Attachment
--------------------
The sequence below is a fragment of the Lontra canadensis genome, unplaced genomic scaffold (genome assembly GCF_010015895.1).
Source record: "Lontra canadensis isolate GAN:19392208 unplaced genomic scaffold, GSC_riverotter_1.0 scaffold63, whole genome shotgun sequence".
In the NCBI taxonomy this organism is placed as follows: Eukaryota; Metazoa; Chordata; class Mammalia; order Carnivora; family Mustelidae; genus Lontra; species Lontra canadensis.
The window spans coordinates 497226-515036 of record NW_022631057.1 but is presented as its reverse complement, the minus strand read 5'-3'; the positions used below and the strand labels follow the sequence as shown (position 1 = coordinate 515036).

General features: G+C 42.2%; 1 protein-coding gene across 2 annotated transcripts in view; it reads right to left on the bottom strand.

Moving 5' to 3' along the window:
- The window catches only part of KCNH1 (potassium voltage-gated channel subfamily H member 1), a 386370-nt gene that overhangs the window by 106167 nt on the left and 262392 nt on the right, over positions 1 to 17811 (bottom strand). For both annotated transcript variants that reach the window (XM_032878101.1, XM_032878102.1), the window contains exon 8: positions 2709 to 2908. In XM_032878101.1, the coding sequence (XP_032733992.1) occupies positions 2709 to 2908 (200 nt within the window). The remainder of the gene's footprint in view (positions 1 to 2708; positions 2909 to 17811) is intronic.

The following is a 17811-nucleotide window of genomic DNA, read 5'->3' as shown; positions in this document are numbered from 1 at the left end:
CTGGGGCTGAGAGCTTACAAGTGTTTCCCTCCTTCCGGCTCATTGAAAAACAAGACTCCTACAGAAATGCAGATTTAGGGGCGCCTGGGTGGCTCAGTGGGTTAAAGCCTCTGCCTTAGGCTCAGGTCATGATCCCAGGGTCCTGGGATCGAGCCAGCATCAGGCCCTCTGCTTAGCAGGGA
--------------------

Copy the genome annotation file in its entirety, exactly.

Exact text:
The sequence below is a fragment of the Lontra canadensis genome, unplaced genomic scaffold (genome assembly GCF_010015895.1).
Source record: "Lontra canadensis isolate GAN:19392208 unplaced genomic scaffold, GSC_riverotter_1.0 scaffold63, whole genome shotgun sequence".
In the NCBI taxonomy this organism is placed as follows: Eukaryota; Metazoa; Chordata; class Mammalia; order Carnivora; family Mustelidae; genus Lontra; species Lontra canadensis.
The window spans coordinates 497226-515036 of record NW_022631057.1 but is presented as its reverse complement, the minus strand read 5'-3'; the positions used below and the strand labels follow the sequence as shown (position 1 = coordinate 515036).

General features: G+C 42.2%; 1 protein-coding gene across 2 annotated transcripts in view; it reads right to left on the bottom strand.

Moving 5' to 3' along the window:
- The window catches only part of KCNH1 (potassium voltage-gated channel subfamily H member 1), a 386370-nt gene that overhangs the window by 106167 nt on the left and 262392 nt on the right, over positions 1 to 17811 (bottom strand). For both annotated transcript variants that reach the window (XM_032878101.1, XM_032878102.1), the window contains exon 8: positions 2709 to 2908. In XM_032878101.1, the coding sequence (XP_032733992.1) occupies positions 2709 to 2908 (200 nt within the window). The remainder of the gene's footprint in view (positions 1 to 2708; positions 2909 to 17811) is intronic.

The following is a 17811-nucleotide window of genomic DNA, read 5'->3' as shown; positions in this document are numbered from 1 at the left end:
CTGGGGCTGAGAGCTTACAAGTGTTTCCCTCCTTCCGGCTCATTGAAAAACAAGACTCCTACAGAAATGCAGATTTAGGGGCGCCTGGGTGGCTCAGTGGGTTAAAGCCTCTGCCTTAGGCTCAGGTCATGATCCCAGGGTCCTGGGATCGAGCCAGCATCAGGCCCTCTGCTTAGCAGGGA